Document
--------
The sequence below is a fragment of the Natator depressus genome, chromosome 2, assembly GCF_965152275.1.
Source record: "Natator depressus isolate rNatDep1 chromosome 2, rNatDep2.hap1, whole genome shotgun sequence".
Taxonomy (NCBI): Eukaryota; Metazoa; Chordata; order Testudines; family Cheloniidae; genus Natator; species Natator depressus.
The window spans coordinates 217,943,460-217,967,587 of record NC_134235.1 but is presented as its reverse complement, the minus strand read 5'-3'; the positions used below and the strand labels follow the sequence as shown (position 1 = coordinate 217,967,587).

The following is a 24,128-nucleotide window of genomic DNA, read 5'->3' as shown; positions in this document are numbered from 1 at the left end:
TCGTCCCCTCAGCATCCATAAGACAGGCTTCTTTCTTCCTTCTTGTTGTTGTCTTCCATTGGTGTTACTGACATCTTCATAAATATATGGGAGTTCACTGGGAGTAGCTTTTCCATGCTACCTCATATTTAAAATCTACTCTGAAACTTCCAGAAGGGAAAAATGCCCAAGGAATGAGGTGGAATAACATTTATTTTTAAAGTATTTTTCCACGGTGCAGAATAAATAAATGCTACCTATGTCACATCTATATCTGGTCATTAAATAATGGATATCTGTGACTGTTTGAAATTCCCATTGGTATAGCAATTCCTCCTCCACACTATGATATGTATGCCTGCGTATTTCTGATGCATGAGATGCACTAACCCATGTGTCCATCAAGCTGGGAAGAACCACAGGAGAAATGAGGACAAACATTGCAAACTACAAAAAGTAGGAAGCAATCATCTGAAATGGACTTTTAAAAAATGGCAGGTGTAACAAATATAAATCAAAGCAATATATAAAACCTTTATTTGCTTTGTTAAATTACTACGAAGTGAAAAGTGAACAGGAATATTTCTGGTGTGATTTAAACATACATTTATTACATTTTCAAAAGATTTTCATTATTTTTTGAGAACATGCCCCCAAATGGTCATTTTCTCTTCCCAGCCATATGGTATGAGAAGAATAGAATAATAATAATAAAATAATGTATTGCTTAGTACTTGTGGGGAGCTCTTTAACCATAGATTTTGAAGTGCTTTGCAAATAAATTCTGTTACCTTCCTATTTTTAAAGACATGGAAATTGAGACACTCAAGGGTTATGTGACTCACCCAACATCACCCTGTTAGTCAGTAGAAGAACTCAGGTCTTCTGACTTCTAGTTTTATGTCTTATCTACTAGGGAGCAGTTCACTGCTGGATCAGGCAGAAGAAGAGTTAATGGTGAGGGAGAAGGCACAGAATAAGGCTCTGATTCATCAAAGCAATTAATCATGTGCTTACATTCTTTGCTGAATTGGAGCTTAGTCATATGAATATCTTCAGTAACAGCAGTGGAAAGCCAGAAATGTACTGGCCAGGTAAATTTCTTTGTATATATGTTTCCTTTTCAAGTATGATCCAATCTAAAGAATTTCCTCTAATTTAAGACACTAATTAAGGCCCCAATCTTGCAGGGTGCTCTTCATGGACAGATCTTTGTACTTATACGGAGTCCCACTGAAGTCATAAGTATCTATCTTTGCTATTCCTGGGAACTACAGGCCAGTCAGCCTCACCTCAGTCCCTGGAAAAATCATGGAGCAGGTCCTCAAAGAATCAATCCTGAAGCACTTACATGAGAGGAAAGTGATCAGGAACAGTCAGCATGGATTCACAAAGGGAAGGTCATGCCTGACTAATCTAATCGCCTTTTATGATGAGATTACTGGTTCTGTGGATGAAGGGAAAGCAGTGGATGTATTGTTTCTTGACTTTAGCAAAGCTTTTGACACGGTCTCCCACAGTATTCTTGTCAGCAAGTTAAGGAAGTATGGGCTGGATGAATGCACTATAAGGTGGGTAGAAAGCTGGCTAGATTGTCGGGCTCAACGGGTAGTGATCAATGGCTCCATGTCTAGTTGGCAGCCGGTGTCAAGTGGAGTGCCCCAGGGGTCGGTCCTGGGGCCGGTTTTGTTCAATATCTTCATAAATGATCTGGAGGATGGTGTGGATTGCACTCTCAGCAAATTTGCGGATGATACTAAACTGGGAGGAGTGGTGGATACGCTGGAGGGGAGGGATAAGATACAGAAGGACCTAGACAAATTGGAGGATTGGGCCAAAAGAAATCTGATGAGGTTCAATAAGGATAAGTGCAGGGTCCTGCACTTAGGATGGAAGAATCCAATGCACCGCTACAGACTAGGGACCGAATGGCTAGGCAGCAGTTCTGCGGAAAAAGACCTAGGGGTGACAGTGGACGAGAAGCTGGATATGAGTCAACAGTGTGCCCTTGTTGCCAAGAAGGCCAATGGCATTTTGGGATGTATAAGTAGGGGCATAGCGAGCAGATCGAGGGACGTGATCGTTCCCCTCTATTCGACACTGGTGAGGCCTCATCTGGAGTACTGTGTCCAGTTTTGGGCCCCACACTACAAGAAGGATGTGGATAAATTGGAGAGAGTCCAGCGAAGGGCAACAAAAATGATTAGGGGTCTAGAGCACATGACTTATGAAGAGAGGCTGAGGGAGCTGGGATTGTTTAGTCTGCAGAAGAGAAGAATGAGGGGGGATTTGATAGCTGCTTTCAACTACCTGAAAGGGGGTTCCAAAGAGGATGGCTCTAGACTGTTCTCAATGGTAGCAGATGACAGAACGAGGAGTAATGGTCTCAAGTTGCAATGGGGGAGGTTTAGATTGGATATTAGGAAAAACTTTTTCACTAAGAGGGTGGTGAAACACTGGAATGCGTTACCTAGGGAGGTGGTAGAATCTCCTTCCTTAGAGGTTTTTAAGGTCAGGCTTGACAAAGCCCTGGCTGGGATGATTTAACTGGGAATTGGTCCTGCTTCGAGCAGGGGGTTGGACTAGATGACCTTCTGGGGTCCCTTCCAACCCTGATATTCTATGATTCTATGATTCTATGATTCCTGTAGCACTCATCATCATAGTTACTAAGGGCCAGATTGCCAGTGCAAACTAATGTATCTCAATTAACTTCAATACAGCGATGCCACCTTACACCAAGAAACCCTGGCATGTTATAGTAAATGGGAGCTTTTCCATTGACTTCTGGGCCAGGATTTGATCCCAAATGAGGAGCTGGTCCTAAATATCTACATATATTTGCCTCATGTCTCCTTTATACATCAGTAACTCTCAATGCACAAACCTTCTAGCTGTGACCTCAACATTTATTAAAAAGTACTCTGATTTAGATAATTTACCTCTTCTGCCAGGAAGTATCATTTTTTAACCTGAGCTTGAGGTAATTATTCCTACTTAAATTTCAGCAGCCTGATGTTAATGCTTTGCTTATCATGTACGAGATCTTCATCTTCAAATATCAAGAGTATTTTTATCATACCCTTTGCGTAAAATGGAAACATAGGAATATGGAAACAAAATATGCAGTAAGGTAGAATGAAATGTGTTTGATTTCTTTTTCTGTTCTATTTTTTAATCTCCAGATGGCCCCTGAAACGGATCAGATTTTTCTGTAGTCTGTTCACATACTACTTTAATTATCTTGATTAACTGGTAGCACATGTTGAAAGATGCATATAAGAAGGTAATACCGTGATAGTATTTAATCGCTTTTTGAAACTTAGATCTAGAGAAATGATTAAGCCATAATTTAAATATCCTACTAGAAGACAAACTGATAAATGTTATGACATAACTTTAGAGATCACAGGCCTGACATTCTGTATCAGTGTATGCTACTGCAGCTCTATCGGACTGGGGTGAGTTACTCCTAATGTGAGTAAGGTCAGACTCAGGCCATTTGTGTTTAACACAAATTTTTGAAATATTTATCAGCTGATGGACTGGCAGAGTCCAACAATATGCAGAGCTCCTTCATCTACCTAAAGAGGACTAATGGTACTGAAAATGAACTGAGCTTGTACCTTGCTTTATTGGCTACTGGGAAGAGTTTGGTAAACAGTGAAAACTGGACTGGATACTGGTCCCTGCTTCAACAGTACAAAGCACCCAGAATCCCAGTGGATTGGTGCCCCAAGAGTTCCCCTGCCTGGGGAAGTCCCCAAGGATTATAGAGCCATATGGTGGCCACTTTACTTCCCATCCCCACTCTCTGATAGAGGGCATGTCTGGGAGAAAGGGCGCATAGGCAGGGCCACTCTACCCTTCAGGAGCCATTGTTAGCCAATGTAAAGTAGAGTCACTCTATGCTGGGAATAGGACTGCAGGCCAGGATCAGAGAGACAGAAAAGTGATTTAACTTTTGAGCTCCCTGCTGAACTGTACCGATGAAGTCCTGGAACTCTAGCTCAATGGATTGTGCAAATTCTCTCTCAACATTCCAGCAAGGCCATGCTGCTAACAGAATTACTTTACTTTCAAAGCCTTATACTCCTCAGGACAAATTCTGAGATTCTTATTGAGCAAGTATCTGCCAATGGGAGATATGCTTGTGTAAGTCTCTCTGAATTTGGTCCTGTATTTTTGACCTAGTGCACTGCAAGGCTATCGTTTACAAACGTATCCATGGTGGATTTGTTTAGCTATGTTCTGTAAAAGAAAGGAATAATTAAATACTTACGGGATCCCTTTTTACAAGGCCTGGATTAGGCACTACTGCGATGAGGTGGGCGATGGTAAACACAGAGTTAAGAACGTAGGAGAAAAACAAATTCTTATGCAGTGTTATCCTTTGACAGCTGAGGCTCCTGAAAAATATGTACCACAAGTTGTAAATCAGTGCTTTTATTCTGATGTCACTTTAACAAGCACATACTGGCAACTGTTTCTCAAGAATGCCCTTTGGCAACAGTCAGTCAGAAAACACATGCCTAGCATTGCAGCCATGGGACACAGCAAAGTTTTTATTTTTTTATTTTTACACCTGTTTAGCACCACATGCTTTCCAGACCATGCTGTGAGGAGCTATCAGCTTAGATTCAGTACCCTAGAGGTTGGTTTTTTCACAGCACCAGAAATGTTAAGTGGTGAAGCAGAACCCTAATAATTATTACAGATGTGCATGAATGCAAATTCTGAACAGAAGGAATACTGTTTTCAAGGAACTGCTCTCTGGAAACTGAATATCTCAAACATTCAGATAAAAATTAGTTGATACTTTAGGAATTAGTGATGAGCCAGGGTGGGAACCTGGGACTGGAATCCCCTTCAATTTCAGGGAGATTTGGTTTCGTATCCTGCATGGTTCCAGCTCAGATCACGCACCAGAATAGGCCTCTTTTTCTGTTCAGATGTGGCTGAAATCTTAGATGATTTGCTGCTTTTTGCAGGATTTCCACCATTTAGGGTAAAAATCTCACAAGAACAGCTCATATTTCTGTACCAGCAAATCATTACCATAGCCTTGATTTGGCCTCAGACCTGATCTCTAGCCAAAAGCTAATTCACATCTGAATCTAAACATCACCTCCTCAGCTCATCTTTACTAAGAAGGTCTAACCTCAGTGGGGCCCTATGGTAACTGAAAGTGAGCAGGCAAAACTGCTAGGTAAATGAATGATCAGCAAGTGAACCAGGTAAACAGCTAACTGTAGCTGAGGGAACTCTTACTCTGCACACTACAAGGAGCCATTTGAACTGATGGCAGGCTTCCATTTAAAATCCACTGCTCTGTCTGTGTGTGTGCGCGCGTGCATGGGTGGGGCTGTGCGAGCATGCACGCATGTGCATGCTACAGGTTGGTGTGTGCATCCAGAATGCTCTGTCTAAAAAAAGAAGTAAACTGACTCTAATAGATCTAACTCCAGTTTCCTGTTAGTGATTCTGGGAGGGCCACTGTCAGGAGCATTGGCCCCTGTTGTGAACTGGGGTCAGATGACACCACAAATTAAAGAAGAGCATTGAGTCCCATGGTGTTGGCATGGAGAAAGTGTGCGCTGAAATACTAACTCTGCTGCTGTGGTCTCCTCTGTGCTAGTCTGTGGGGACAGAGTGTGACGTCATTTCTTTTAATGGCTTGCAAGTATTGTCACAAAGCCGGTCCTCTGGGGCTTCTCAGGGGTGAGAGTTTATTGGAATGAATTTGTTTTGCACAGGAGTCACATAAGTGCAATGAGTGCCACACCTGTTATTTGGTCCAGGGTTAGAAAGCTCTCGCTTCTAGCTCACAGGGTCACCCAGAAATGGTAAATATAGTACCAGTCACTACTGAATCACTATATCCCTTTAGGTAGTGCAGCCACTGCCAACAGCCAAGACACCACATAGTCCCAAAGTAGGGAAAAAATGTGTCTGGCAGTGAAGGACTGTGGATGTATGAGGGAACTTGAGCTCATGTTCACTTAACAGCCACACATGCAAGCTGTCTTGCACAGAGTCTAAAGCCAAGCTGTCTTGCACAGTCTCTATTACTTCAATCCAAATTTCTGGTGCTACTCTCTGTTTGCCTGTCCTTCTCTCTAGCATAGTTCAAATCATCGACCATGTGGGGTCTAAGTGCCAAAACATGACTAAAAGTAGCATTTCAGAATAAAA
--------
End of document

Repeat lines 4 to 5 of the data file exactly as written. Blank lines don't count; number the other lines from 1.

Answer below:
The window spans coordinates 217,943,460-217,967,587 of record NC_134235.1 but is presented as its reverse complement, the minus strand read 5'-3'; the positions used below and the strand labels follow the sequence as shown (position 1 = coordinate 217,967,587).

The following is a 24,128-nucleotide window of genomic DNA, read 5'->3' as shown; positions in this document are numbered from 1 at the left end: